Heartbreak House: A Fantasia in the Russian Manner on English Themes is a play written by George Bernard Shaw, first published in 1919 and first played at the Garrick Theatre in November 1920. According to A. C. Ward, the work argues that ´cultured, leisured Europe´ was drifting toward destruction, and that ´Those in a position to guide Europe to safety failed to learn their proper business of political navigation´. The ´Russian manner´ of the subtitle refers to the style of Anton Chekhov, which Shaw adapts. (Excerpt from Wikipedia)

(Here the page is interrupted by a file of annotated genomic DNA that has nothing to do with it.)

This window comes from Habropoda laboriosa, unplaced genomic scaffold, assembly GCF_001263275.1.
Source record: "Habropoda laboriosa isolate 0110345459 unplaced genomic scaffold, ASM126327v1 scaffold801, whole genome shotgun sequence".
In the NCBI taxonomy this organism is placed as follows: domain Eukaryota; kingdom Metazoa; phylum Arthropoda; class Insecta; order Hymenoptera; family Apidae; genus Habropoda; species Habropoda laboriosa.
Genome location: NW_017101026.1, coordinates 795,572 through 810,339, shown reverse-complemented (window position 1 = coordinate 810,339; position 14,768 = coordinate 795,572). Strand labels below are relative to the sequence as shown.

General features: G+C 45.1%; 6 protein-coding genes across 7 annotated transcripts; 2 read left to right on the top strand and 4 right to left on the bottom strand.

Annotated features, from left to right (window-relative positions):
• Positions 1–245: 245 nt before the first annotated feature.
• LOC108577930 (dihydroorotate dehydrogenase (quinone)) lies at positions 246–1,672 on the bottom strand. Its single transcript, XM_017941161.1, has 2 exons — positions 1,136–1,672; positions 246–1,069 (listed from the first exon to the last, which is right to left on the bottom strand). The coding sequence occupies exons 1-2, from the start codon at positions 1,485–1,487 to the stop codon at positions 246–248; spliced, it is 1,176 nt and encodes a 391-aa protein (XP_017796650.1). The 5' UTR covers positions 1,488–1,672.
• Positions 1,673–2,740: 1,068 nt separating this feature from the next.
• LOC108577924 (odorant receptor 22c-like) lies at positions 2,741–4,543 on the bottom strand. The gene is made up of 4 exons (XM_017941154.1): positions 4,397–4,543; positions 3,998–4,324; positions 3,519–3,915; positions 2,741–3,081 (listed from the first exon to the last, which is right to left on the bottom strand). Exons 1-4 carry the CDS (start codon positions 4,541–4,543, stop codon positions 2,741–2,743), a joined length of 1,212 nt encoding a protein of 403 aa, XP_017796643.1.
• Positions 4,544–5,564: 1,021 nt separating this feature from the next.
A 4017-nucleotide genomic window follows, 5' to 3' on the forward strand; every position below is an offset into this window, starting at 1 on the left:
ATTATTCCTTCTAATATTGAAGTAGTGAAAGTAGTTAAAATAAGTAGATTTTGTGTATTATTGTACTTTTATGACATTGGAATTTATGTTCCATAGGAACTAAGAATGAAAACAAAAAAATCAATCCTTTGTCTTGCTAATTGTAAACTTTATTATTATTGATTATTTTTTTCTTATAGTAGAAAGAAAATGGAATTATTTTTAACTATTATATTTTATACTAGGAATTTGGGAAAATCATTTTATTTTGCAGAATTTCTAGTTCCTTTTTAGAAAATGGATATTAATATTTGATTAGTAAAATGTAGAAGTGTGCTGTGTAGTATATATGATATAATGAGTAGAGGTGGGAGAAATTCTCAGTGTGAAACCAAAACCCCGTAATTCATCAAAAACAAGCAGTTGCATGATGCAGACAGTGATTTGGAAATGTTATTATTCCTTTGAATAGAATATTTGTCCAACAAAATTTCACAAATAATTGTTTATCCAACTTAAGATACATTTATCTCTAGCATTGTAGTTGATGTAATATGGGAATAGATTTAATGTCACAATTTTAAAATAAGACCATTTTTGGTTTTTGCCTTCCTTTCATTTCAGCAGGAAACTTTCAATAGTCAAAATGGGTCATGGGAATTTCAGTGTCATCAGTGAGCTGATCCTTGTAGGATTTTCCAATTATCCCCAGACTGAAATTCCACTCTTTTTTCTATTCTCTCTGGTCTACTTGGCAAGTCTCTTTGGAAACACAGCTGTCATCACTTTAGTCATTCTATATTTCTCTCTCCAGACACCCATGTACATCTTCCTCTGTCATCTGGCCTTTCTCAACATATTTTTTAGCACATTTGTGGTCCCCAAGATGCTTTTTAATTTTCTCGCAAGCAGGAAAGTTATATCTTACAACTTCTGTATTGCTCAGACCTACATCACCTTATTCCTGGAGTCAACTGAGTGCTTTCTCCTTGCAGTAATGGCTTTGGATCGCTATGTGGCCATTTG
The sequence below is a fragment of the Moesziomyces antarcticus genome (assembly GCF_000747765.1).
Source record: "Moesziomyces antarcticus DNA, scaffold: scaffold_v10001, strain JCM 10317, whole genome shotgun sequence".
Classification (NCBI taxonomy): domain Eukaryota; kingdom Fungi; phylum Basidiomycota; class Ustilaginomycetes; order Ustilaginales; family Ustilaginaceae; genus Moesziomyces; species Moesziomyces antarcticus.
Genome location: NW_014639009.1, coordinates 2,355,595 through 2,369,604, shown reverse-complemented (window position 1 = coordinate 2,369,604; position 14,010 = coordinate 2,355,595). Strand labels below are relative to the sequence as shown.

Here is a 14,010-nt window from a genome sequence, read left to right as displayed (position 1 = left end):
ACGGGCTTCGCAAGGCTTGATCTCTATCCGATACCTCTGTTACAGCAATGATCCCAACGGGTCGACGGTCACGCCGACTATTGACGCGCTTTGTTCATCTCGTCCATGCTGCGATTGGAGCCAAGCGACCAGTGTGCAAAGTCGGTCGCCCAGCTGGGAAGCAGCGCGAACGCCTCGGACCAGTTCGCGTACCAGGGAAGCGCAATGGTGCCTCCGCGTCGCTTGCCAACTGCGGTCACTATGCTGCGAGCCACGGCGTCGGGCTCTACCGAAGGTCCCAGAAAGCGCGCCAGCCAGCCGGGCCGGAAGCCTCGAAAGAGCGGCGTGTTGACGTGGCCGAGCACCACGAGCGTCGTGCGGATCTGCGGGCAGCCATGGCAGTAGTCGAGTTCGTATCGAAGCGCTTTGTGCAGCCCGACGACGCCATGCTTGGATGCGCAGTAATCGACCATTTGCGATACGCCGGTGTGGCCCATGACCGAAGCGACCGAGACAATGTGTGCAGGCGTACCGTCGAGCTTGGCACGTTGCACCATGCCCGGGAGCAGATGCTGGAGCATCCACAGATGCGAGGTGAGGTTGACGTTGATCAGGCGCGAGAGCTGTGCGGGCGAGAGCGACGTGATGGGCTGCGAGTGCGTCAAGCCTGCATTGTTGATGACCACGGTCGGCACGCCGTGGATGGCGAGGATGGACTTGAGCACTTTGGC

Das neue Buch von David Mitchell, dem Autor des von den Wachowski-Geschwistern verfilmten, genre- und zeitenübergreifenden Romans «Wolkenatlas»: ein Schauerroman par excellence. Geh die Slade Alley hinunter ? schmal, feucht und leicht zu verfehlen, selbst wenn du sie suchst. Finde das kleine schwarze Eisentor in der Mauer zur Rechten. Keine Klinke, kein Schlüsselloch, aber wenn du es berührst, schwingt es auf. Tritt in den sonnendurchfluteten Garten eines alten Hauses, das dort unpassend wirkt: zu nobel für die schäbige Nachbarschaft, irgendwie zu groß für das Grundstück. Ein Fremder begrüßt dich und führt dich hinein. Zunächst möchtest du gar nicht mehr fort. Dann merkst du, dass du es nicht mehr kannst. Denn alle neun Jahre, am letzten Sonntag im Oktober, wird ein «Gast» ins Slade House eingeladen. Doch warum wurde er oder sie ausgewählt, von wem und zu welchem Zweck? Die Antwort findet sich dort am hinteren Ende des Flurs, oben am Absatz der Treppe. «Slade House» ist ein raffiniert komponiertes Schauerstück. Und auch eine literarische Hommage an die großen Klassiker der phantastischen Literatur, von «Alice im Wunderland» bis zur «Rocky Horror Picture Show» ? ein Buch wie eine Escher?sche Kippfigur, von einem der einfallsreichsten und phantasiebegabtesten Schriftsteller der zeitgenössischen Literatur. Mitchell zaubert bunt und lustvoll und verzaubert damit uns.